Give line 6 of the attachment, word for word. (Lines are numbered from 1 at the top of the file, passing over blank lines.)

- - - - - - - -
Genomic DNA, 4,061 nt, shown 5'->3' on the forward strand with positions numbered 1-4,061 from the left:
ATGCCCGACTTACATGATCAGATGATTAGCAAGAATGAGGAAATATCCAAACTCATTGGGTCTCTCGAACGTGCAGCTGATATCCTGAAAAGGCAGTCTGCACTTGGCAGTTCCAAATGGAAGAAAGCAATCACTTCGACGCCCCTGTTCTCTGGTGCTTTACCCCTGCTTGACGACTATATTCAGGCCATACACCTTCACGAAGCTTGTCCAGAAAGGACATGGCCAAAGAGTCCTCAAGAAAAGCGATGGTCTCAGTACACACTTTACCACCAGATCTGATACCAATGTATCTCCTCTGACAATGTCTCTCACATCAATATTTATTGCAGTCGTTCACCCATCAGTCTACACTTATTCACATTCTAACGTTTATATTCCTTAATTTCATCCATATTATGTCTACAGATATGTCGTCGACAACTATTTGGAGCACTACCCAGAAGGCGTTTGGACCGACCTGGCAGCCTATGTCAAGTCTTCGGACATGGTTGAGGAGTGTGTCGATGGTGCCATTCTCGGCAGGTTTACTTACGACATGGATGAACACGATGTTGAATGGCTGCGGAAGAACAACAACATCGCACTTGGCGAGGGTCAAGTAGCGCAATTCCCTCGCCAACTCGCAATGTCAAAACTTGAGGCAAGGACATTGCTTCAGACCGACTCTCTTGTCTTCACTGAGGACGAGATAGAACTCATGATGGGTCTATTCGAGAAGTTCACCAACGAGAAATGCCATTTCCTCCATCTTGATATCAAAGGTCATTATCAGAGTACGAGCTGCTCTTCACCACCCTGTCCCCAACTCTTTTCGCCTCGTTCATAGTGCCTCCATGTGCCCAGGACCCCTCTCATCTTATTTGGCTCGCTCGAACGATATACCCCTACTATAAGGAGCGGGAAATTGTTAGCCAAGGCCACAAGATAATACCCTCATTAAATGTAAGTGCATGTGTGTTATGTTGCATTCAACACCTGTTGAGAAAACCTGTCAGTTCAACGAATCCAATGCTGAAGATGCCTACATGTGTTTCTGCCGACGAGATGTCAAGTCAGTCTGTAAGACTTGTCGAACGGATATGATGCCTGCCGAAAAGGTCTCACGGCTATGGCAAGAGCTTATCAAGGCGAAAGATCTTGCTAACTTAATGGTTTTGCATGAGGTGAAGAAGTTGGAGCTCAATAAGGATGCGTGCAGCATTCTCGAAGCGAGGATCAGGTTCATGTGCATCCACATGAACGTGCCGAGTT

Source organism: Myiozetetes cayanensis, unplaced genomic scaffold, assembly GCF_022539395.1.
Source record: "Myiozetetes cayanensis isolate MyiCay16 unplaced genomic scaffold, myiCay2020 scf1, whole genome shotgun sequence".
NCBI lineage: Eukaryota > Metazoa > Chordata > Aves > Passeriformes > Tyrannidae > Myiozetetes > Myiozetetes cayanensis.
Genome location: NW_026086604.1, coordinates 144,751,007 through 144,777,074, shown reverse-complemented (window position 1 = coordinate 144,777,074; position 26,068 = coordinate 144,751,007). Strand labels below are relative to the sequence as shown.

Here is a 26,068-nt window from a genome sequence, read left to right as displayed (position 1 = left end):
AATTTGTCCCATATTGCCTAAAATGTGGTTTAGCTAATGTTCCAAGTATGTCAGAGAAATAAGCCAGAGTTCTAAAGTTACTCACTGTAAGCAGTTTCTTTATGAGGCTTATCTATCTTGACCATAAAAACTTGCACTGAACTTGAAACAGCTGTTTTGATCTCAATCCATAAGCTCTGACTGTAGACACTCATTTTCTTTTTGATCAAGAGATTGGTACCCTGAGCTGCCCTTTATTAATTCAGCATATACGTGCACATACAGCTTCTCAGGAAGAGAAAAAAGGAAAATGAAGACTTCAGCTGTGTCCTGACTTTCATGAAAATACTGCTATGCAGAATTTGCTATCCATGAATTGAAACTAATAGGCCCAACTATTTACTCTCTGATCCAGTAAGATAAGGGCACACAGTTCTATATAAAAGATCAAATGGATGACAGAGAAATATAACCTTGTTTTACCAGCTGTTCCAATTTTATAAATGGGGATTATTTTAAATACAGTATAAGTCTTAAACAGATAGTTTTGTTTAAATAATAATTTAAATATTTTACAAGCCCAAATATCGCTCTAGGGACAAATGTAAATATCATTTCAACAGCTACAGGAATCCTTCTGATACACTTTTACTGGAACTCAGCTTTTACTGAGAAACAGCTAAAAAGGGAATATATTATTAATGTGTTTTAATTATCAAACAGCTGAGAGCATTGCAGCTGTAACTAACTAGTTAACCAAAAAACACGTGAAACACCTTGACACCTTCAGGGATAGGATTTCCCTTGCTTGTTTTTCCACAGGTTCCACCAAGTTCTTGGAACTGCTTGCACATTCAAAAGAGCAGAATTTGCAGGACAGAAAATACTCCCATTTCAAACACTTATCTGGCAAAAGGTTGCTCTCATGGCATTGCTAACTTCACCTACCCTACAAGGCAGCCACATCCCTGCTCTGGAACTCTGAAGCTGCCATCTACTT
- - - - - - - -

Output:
Genome location: NW_026086604.1, coordinates 144,751,007 through 144,777,074, shown reverse-complemented (window position 1 = coordinate 144,777,074; position 26,068 = coordinate 144,751,007). Strand labels below are relative to the sequence as shown.